Singapore Management University wins at The Case Centre’s 31st Awards and Competitions
First-time winners, Patricia Lui and Lipika Bhattacharya of Singapore Management University (SMU), penned a case that won the “Outstanding Case Writer Competition” category at The Case Centre Awards and Competitions 2021. Patricia is Lecturer of Marketing at SMU Lee Kong Chian School of Business and Lipika Bhattacharya is a Senior Case Writer at SMU Centre of Management Practice.
Outstanding case writers and teachers from across the globe are recognised in The Case Centre's Awards and Competitions, which celebrate worldwide excellence in case writing and teaching. This is the fourth time that SMU has secured a win, with the University previously winning a total of eight awards in 2015, 2016 and 2017.
The case penned by Patricia and Lipika, titled “Kobe Influencer Marketing: Building Brand Awareness via Social Media”, delivers insight into the world of brand influencers. To weave the case together, they worked closely with Evangeline Leong, the founder and CEO of Kobe, a Singapore-based start-up and influencer marketing platform.
The Case Centre Awards and Competitions 2021 are an annual celebration of excellence in case writing and teaching at schools of business, management and government worldwide. Now in their 31st year, the Awards have been global since 2011.
Richard McCracken, Director of The Case Centre said: “Educators have faced challenges during the pandemic, especially to take teaching - including case classes - online. This has highlighted the need for cases to adapt. We anticipate that teaching with cases online will become an enduring norm as part of blended programmes. So, building on our learning from this year’s Awards, we will be encouraging published authors in The Case Centre catalogue to update teaching notes to reflect the new online teaching reality.
“The Awards provide an annual snapshot of the topics being used to teach business and management around the world. This year saw a resurgence of interest in multinational companies, in particular those with an online or technology focus. For the first time, we also saw a case relating to the social media phenomenon of ‘influencers’ (Kobe). Broadly ethical issues also keep their place including energy sustainability (Enel), food upcycling (Barnana) and gender pay equality (FTS). 27% of winning cases featured female protagonists.”
Patricia and Lipika highlighted that “winning this competition means that the judges recognised the area of business issues we wrote about. It encourages us to continue working on unique business stories and topics and helps stimulate our interest in exploring the case writing method to engage students better.”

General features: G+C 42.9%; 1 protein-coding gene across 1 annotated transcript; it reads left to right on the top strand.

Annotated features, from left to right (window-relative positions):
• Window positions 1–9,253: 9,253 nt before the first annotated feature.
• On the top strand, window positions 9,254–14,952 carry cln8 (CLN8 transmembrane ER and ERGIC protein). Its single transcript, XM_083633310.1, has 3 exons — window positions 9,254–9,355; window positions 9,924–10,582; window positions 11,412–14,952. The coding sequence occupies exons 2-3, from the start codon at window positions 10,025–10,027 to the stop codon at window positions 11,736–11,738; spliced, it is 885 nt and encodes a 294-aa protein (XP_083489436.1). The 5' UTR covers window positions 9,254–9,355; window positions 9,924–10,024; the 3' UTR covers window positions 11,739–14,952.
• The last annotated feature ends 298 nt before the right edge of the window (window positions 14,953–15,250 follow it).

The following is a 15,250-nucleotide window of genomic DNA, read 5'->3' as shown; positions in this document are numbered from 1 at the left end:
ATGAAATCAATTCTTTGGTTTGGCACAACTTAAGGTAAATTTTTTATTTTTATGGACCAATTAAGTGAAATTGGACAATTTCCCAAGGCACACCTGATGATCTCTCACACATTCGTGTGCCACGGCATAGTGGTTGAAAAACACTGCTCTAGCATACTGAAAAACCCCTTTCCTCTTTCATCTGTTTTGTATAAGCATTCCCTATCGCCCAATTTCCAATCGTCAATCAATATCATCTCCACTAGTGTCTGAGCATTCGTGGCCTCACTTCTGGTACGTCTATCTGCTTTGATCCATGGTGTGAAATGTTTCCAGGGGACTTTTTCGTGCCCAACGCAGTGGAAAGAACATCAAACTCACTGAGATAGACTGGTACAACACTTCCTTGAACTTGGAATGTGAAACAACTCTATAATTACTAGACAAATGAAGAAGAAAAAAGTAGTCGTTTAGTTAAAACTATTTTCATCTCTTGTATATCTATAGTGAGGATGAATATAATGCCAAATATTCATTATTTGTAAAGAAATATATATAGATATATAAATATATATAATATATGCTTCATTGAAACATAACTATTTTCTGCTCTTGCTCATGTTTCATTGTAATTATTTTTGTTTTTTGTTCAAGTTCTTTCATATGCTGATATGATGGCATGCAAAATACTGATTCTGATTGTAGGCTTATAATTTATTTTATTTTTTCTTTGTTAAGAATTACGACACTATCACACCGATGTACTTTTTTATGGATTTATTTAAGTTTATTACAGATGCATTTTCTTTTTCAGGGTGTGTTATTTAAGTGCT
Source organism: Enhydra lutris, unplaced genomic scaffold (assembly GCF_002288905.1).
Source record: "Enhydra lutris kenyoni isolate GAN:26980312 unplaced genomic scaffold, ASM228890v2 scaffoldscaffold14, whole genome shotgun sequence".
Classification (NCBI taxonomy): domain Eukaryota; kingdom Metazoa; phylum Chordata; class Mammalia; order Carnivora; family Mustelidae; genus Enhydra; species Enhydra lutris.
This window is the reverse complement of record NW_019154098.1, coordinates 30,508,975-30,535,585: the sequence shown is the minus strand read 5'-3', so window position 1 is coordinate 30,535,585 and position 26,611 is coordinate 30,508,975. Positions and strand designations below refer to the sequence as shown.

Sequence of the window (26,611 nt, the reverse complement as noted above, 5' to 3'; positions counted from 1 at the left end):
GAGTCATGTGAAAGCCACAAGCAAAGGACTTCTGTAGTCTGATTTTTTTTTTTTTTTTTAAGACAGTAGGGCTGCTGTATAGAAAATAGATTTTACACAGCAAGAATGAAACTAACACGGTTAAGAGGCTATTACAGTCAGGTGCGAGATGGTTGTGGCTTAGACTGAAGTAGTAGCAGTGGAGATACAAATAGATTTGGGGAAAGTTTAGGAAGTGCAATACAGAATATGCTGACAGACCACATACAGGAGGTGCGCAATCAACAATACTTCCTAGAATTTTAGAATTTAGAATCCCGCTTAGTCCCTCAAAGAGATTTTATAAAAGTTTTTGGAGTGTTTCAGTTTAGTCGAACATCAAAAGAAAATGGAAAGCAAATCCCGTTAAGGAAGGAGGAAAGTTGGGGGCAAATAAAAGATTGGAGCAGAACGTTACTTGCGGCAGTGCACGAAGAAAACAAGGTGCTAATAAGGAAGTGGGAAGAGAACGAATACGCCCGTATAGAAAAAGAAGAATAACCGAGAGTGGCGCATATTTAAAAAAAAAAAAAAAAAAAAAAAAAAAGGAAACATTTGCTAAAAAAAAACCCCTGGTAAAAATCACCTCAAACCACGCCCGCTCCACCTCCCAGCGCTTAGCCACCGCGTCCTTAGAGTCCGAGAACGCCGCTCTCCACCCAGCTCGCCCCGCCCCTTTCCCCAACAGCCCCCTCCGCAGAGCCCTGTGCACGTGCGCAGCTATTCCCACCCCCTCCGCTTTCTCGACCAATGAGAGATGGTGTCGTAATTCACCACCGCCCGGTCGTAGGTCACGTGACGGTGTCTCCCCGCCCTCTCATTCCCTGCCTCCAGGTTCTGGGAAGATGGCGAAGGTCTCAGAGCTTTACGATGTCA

“In line with SMU Vision 2025 to tackle the world’s complexity and impacting humanity positively, there is a need to constantly find ways of growing the possible impacts and cultivate meaningful changes,” said Patricia. “Through the cases we are writing, we aim to offer a deep understanding of Asia’s economy, polity and society.”
Lipika continued: “There are a few reasons why this case was popular. First, the case tells a story of something that interests people. Influencer marketing and social media are relevant to readers. Second, the narrative talks about an entrepreneur’s journey and their motivations stemming from the age-old notion of human influence and word of mouth. Third, the case tries to tie back new business strategies with societal traditions creating ‘aha’ moments that foster deliberation. Fourth, despite being Southeast Asia centric, the case talks about discussion points that are global in context.”
“Most brands use an agency to plan and implement their digital marketing campaigns. We wanted to write the influencer marketing case with inputs from both the agency and the brand. It was challenging to get both an agency and a brand to allow us to write about their campaign,” commented Patricia.
Said Lipika: “We were thankful that Evangeline Leong, the founder and CEO of Kobe, supported us with detailed information, enabling us to weave together our subject knowledge with the case situation and problems. We managed to look into how the strategy was developed from an agency’s perspective, which is not a common approach in business case writing.”
Originating as the Case Writing Initiative in 2011, the Centre for Management Practice (CMP) is now a full-fledged centre that offers thought leadership in management thinking and Asia-centric cases for learning across disciplines and issues. Its core products now boast of teaching cases, Asian Management Insights, and Perspectives@SMU.
Click here for the details of The Case Centre Awards and Competitions 2021.